Fake Blueberries Widespread On Store Shelves
It comes as no surprise to most of us that many large food companies market their food products as healthier than they actually are, but this time they may have gone too far. Many blueberry products, such as muffins, cereals, toaster pastries, and bagels, prominently advertise fresh blueberry images on the front of their packages, but may contain no actual blueberries at all. On the list of deceptively marketed products are popular brands such as Kellogg's, General Mills, and Betty Crocker.
The non-profit group Consumer Wellness Center recently investigated several popular blueberry products on store shelves, and were shocked to find that many of the purple/blue bits found in many baked goods were not blueberries at all, but an elaborate concoction of sugar, high fructose corn syrup, starch, hydrogenated oils, and chemical food coloring. They reported their findings in a video released at FoodInvestigations.com. For example, Kellogg's Frosted Mini Wheats Blueberry Muffin flavor did not contain any blueberries, but rather featured "blueberry flavored crunchies," made from sugar and coloring. Meanwhile, General Mills' Total Blueberry Pomegranate cereal contained neither blueberries nor pomegranates.
Many popular blueberry products also enhanced the small amount of blueberries they contained by adding in fake blueberries. Betty Crocker's Fiber One Blueberry Muffin Mix adds sugar and coloring to make it seem as if it contains more blueberries than it actually does. Target's blueberry bagels supplements its small amount of actual blueberries with "blueberry bits," which contain sugar and Blue #2, Red #40, and Blue #1, but no real blueberries.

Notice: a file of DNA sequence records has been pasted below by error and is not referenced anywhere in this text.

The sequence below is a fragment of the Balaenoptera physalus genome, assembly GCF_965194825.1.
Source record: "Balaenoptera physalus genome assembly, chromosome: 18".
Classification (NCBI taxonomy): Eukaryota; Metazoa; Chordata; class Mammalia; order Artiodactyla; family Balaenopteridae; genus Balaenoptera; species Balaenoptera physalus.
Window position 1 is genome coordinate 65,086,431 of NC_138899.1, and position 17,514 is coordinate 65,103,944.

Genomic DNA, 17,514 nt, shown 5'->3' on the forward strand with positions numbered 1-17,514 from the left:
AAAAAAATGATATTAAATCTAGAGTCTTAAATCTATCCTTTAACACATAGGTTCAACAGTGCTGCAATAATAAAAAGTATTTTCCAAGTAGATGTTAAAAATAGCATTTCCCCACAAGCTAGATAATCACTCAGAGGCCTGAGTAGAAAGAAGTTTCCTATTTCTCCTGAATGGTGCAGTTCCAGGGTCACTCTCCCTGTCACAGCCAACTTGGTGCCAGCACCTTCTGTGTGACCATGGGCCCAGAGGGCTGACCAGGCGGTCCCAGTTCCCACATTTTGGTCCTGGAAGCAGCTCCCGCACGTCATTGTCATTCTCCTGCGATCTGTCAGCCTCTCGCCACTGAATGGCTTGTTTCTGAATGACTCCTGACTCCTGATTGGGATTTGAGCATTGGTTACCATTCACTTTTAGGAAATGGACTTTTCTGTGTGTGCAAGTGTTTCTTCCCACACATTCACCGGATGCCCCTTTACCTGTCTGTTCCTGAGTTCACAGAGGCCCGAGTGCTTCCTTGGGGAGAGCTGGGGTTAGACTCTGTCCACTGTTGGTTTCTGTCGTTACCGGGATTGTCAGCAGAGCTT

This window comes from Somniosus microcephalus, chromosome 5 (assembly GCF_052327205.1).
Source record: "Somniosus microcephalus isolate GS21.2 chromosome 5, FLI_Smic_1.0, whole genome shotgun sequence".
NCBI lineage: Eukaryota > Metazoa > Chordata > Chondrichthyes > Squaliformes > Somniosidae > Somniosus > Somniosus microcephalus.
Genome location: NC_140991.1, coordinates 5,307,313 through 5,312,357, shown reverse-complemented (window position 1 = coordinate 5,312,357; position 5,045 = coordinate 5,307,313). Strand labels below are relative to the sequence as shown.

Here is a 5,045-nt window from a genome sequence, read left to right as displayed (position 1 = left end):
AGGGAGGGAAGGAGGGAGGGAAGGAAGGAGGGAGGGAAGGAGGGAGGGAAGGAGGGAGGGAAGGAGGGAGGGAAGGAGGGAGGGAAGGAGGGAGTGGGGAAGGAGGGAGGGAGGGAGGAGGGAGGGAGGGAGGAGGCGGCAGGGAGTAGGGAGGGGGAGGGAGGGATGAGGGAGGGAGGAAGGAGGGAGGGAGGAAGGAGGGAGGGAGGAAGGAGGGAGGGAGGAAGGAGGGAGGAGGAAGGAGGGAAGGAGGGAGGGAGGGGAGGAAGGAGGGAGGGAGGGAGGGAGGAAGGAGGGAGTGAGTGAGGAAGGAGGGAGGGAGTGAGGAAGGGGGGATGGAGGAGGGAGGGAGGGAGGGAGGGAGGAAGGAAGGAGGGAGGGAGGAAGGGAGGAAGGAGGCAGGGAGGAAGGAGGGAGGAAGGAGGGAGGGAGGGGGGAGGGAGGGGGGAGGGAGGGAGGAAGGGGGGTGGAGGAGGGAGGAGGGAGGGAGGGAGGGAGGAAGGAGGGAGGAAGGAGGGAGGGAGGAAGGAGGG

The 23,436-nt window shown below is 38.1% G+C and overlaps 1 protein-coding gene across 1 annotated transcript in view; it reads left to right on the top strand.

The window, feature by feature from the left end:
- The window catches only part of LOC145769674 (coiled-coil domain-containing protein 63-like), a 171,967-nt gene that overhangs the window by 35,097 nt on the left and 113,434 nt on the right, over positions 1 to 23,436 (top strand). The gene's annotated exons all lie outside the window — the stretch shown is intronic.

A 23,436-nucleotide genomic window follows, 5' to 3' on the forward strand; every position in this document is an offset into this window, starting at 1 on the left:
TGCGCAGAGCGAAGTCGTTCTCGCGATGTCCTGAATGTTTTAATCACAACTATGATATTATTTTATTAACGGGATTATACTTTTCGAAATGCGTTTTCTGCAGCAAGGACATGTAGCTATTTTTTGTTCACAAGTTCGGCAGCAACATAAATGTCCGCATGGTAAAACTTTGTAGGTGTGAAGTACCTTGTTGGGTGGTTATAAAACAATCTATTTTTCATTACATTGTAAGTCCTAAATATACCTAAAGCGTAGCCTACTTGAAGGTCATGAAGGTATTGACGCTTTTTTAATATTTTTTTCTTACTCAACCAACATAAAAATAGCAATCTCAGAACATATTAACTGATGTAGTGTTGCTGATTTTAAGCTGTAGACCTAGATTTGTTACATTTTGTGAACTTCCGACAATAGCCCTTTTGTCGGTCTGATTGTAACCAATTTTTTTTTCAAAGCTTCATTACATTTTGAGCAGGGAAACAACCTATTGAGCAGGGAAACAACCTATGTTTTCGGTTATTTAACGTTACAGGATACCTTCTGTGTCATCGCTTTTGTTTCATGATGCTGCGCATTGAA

After the Consumer Wellness Center unveiled the revealing video clip, several mainstream media outlets picked up the story, doing a little research of their own. FoxNews, for example, confirmed after talking with General Mills that the Total Blueberry Pomegranate cereal contained no blueberries. They also confirmed with Kellogg's that the Frosted Mini Wheats Blueberry Muffin cereal contained no blueberries, but that the "Blueberry Muffin" name was used to describe the flavor of the product, and was in compliance with applicable laws and regulations.
All of this scandal merely serves to prove that reading the ingredient lists on any processed food products you buy is essential if you want to know what you are eating. Look for the telltale signs that a product contains fake blueberries — artificial coloring such as Blue #1, Blue #2, and Red #40 — and check how far down in the ingredient list blueberries appear (the further down in the ingredient list, the less of it there is).
Look for products that really do contain what they promise, such as Nature's Path Organic Optimum Blueberry-Cinnamon Breakfast Cereal, which really does contain organic blueberries and cinnamon.